This project led by Professor Sonia Livingstone seeks to address questions and evidence gaps concerning children’s conception of privacy online, their capacity to consent, their functional skills (e.g. in understanding terms and conditions or managing privacy settings online), and their deeper critical understanding of the online environment, including both its interpersonal and, especially, its commercial dimensions (including its business models, uses of data and algorithms, forms of redress, commercial interests, systems of trust and governance). For the launch presentation, see here.
The project takes a child-centred approach, arguing that only thus can researchers provide the needed integration of children’s understandings, online affordances, resulting experiences and wellbeing outcomes. Methodologically, the project prioritises children’s own voices and experiences within the wider framework of evidence-based policy development by:
- Conducting focus group research with children of secondary school age, their parents, and educators, from selected schools around the country;
- Organising child deliberation panels for formulating child-inclusive policy and educational/awareness-raising recommendations;
- Creating an online toolkit to support and promote children’s digital privacy skills and awareness.
For the UK’s Information Commissioner’s Office, Sonia Livingstone said:
“With growing concerns over children’s online privacy and the commercial uses of their data, it is vital that children’s understandings of the digital environment, their digital skills and their capacity to consent are taken into account in designing services, regulation and policy. I’m delighted to be leading an investigation into these timely questions in a project that aims to listen to children’s voices and develop tools to empower them better."
The project was specifically mentioned by the UN Special Rapporteur on the Right to Privacy in his recent End of Mission statement following his review of privacy legislation in the UK:
"I…share the concern that children require increased protection against the collection and use of their personal data by private corporations, as well as strong guidelines for parents’ sharing videos and photos of their children on social media… Above all, children need to be heard on their needs and views on their right to privacy. In this sense, I commend the upcoming research by Professor Sonia Livingstone funded by the Information Commissioner’s Office, which will focus on children’s understanding of digital privacy."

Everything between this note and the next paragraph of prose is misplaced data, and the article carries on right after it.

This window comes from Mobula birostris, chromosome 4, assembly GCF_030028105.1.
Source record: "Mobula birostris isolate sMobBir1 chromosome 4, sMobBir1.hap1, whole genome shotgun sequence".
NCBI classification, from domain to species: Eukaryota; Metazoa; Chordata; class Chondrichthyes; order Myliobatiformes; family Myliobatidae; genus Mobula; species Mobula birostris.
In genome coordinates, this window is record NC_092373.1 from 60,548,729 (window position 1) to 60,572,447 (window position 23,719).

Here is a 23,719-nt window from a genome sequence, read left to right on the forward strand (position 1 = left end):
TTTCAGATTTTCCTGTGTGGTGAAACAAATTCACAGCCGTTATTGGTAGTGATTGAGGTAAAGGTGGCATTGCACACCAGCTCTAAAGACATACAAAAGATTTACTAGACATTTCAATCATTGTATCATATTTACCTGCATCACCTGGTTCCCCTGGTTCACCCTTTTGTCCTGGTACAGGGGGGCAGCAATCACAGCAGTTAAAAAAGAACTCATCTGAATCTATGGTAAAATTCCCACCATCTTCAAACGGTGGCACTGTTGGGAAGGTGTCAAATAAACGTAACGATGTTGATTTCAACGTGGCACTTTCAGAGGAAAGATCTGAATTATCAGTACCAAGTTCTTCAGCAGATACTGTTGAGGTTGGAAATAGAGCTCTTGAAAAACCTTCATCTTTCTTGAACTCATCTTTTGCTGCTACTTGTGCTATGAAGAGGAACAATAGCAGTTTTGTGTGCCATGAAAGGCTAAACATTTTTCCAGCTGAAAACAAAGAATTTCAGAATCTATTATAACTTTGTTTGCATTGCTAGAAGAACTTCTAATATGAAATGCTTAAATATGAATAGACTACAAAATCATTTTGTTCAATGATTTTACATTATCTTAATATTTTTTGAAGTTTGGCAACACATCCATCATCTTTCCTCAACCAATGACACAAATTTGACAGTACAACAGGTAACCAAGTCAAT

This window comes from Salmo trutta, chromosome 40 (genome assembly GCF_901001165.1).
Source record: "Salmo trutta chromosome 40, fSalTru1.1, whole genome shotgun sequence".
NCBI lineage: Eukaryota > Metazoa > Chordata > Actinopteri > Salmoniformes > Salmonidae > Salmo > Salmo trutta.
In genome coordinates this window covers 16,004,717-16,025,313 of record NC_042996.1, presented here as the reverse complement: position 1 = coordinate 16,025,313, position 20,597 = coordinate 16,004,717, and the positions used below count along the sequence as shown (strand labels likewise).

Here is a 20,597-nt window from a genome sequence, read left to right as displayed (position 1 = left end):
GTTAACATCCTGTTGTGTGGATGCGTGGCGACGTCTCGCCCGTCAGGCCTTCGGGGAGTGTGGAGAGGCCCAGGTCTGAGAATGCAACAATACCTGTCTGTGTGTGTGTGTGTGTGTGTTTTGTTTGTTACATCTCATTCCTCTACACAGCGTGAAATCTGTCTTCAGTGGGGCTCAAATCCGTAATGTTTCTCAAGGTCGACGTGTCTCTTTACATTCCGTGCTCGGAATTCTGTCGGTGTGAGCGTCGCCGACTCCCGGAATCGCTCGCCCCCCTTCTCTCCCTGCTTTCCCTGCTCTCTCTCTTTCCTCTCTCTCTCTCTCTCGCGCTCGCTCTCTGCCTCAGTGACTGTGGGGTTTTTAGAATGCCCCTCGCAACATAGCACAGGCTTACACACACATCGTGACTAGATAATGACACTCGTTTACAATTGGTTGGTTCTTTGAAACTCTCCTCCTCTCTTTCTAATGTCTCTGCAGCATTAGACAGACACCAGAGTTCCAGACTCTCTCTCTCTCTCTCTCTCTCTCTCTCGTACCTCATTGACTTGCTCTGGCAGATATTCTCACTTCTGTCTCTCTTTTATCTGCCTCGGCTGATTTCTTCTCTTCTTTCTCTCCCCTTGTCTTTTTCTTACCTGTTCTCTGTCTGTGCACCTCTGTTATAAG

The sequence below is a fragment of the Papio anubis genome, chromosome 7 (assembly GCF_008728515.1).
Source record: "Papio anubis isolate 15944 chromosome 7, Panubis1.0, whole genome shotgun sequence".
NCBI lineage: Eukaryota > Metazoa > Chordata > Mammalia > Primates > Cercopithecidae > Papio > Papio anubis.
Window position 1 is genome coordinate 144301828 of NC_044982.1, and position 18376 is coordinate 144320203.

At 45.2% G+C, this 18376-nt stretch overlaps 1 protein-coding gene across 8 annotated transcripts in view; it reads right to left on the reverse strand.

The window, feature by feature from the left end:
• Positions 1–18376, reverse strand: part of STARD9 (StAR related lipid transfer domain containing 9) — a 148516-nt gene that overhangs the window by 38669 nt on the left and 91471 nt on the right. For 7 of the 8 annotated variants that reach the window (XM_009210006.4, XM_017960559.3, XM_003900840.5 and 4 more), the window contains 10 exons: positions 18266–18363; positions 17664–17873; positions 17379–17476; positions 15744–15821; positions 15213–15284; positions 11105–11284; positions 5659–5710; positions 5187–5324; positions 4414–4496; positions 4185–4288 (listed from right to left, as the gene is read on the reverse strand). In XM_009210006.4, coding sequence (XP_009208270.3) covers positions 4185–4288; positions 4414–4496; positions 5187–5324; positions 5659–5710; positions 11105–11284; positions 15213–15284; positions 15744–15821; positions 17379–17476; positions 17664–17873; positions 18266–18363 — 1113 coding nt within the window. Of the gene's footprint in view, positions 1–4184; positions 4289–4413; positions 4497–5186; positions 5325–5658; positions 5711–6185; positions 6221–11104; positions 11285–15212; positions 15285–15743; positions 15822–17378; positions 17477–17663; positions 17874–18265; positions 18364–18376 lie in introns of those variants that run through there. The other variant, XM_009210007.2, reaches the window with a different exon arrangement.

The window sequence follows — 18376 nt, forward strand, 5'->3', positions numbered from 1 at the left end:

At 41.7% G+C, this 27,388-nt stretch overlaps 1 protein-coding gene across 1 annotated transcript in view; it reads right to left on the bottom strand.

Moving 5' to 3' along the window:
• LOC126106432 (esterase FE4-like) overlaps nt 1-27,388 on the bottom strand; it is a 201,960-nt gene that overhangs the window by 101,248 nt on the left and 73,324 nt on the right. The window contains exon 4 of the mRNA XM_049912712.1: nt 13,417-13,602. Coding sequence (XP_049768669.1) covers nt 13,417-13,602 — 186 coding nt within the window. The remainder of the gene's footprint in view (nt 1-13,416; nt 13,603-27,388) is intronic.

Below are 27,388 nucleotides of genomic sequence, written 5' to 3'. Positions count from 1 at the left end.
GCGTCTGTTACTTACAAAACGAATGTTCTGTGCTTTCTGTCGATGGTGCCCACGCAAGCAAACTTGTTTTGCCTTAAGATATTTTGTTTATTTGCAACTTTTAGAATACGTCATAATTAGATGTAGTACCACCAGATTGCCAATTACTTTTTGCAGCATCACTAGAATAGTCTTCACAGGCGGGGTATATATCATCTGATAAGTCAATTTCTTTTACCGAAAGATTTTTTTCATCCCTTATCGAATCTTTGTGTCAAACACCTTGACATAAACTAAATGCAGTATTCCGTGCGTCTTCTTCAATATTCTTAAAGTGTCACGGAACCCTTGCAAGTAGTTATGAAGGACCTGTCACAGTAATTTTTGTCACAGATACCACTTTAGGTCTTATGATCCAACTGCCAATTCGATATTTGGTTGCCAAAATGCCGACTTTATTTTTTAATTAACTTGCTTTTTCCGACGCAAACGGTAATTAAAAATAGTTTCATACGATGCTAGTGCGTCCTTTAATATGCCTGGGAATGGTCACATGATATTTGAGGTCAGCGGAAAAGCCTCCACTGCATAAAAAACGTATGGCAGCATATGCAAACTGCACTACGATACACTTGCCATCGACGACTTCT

The project timetable is April 2018 to April 2019. Please see below for findings and outputs.
Professor Sonia Livingstone
Interests and expertise: media and everyday life; media audiences; children and digital media; media literacy; children’s rights in the digital environment; mediated participation; online risks, privacy and safety; media regulation in the public interest
Dr Mariya Stoilova
Interests and expertise: digital technologies, well-being, and family support; social change and transformations of intimate life; citizenship and social inequalities
Interests and expertise: reproductive health; sexual health; reproductive rights; youth leadership; ICPD; abortion; abortion rights; India; feminism; postcolonialism
- Livingstone, Sonia, Stoilova, Mariya and Nandagiri, Rishita (2018) Consultation response to the Information Commissioner’s Office Call for evidence on Age Appropriate Design Code.
Livingstone, Sonia and Stoilova, Mariya (2018) Children’s data and privacy online: exploring the evidence. Presented at LSE, September.
- Livingstone, Sonia (2018) Children: a special case for privacy? Intermedia, 46 (2). pp.18-23.
- Livingstone, Sonia and Ólafsson, Kjartan (2018) When do parents think their child is ready to use the internet independently? Parenting for a Digital Future: Survey Report 2.
- Livingstone, Sonia and Blum-Ross, Alicia and Zhang, Dongmiao (2018) What do parents think, and do, about their children’s online privacy? Parenting for a Digital Future: Survey Report 3.
- Click here for further publications on online privacy.
- Read our LSE Media Policy Project blog posts on children's privacy.